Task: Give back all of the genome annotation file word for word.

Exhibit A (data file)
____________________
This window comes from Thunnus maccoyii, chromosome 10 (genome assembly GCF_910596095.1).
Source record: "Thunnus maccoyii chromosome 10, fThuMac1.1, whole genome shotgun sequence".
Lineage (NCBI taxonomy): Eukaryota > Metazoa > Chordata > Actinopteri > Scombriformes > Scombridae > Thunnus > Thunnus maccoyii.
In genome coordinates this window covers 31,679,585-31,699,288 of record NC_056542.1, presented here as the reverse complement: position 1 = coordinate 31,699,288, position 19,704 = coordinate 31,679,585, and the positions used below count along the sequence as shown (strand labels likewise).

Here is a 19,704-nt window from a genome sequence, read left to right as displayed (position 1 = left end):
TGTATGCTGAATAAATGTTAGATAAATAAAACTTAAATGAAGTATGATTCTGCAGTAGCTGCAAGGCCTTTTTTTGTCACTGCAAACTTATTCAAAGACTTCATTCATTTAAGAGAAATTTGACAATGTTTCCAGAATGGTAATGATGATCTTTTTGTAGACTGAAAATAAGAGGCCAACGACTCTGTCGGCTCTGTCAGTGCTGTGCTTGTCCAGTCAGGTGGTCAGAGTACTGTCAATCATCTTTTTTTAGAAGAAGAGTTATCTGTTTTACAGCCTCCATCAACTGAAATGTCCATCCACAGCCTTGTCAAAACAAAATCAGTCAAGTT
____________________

This window comes from Thunnus maccoyii, chromosome 10 (genome assembly GCF_910596095.1).
Source record: "Thunnus maccoyii chromosome 10, fThuMac1.1, whole genome shotgun sequence".
Lineage (NCBI taxonomy): Eukaryota > Metazoa > Chordata > Actinopteri > Scombriformes > Scombridae > Thunnus > Thunnus maccoyii.
In genome coordinates this window covers 31,679,585-31,699,288 of record NC_056542.1, presented here as the reverse complement: position 1 = coordinate 31,699,288, position 19,704 = coordinate 31,679,585, and the positions used below count along the sequence as shown (strand labels likewise).

Here is a 19,704-nt window from a genome sequence, read left to right as displayed (position 1 = left end):
TGTATGCTGAATAAATGTTAGATAAATAAAACTTAAATGAAGTATGATTCTGCAGTAGCTGCAAGGCCTTTTTTTGTCACTGCAAACTTATTCAAAGACTTCATTCATTTAAGAGAAATTTGACAATGTTTCCAGAATGGTAATGATGATCTTTTTGTAGACTGAAAATAAGAGGCCAACGACTCTGTCGGCTCTGTCAGTGCTGTGCTTGTCCAGTCAGGTGGTCAGAGTACTGTCAATCATCTTTTTTTAGAAGAAGAGTTATCTGTTTTACAGCCTCCATCAACTGAAATGTCCATCCACAGCCTTGTCAAAACAAAATCAGTCAAGTT